This is a statement I’ve come across for the last…oh, lets say over 20 years (crikey that makes me sound old!).
When I was a Librarianship & Information Studies student, way back when, working my way towards a four-year honours degree, I regularly got the “Oh? Why do you need a degree to stamp books?” thing thrown at me once people found out what I was studying. This then morphed into post-degree conversations involving not only “Don’t you just stamp books” but the chestnuts “Do you say Shhhh a lot” and “You don’t LOOK like a librarian.”
Erm, well…no actually, I didn’t just stamp books. There was business management, information management, bibliographic information studies, media studies, psychology, sociology, thesaurus construction, indexing, statistics and… learning to make sure that everyone coming to you asking for information got what they actually needed, not what they asked for:
“Have you got a book on murders in the C19th”
can often mean
“Have you got the fabulous book I read by Dr. Professorface on forensic pathology in 1880s London around the time of the Ripper cases.”
After four years I pretty much knew a LOT about information, what it is, how to treat it and how to find it.
And anyway, what exactly DO librarians look like? Tattoos, brightly dyed hair and a liking for Doc Marten shoes or the clichéd twin-set and pearls with horn-rimmed glasses? It’s actually the first one… and believe me, librarians like to have fun! (yes, this subject still gets my back up all these years on, and …erm, don’t forget Casanova was a librarian).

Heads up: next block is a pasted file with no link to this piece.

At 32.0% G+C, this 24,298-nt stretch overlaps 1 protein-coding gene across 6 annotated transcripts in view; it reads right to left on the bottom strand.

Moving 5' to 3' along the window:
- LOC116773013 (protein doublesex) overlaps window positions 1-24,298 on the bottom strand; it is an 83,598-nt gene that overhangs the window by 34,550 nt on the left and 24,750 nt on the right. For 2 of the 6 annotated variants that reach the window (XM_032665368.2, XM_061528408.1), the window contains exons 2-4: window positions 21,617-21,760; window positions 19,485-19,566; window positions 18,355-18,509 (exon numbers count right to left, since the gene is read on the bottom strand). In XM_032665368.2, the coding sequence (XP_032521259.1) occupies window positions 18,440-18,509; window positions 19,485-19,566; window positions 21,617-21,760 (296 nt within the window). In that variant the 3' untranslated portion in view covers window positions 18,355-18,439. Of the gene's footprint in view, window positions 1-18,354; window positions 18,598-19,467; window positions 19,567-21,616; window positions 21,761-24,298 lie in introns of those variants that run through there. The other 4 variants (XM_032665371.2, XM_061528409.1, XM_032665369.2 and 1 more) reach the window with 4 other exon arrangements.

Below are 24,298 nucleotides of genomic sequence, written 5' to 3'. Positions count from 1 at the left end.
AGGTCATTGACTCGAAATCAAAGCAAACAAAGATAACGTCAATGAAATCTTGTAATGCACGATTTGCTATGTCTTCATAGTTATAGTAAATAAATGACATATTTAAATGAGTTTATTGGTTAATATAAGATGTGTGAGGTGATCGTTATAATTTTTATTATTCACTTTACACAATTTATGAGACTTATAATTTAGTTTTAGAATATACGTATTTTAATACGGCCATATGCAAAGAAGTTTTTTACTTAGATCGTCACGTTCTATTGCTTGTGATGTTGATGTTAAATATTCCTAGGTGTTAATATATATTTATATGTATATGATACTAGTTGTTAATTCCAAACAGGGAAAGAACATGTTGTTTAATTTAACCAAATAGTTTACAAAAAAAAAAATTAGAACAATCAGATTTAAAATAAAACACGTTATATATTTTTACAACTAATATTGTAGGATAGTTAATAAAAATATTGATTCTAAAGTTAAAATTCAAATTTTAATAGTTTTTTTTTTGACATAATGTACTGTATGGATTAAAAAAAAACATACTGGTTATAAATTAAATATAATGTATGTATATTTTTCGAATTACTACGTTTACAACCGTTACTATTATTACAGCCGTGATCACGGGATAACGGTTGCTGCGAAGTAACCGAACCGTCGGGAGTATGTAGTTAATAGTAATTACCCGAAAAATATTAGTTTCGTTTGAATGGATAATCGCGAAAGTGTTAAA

But I digress, “what’s all this coming to” I hear you cry (or are you crying because you’re a librarian and know where I’m coming from?).
Well, this little snippet from my past points to one thing.
Don’t judge a book by its cover (subtitled: don’t presume that what you think looks easy is actually easy).
There’s a propensity for people to under-value and under-estimate what they see as easy, but once you rip off the cover of a “wordy” occupation, it is actually a lot more involved than you probably think.
When I had to move away from Librarianship I retrained as a genealogist and an indexer. I won’t go into my history career here, but indexing was more of a sideways slide from my chosen profession.
“So doesn’t a computer do that?”
Here we go again…
I’d moved from “just stamping books” to “is that a real thing?”. Cue another ten years of explaining to people that, no, a computer doesn’t adequately produce a useable index for that book you have in your hands. And it really doesn’t, behind each index you see in a book there is someone like me reading the book, dissecting the information in the book, creating access points for the information in the book, creating parallel access points, collating them all and putting them into an order that works for the readership. Usually within a very tight space that’s been provided.
But these days I don’t explain how I work, I just smile and say “no, a computer doesn’t do that, a person does.”
Over the last few years I have added “Editor” to my skill-set. And I love it.
For the first time in my adult life I don’t have to explain that I don’t “just” stamp books or pretend to be a computer….but hang on… there’s one question I do get asked…
“But I have a spell check, why do I need an editor?”
*bangs head on table*
So come on, tell me… in your profession what daft prejudices and questions do you come across?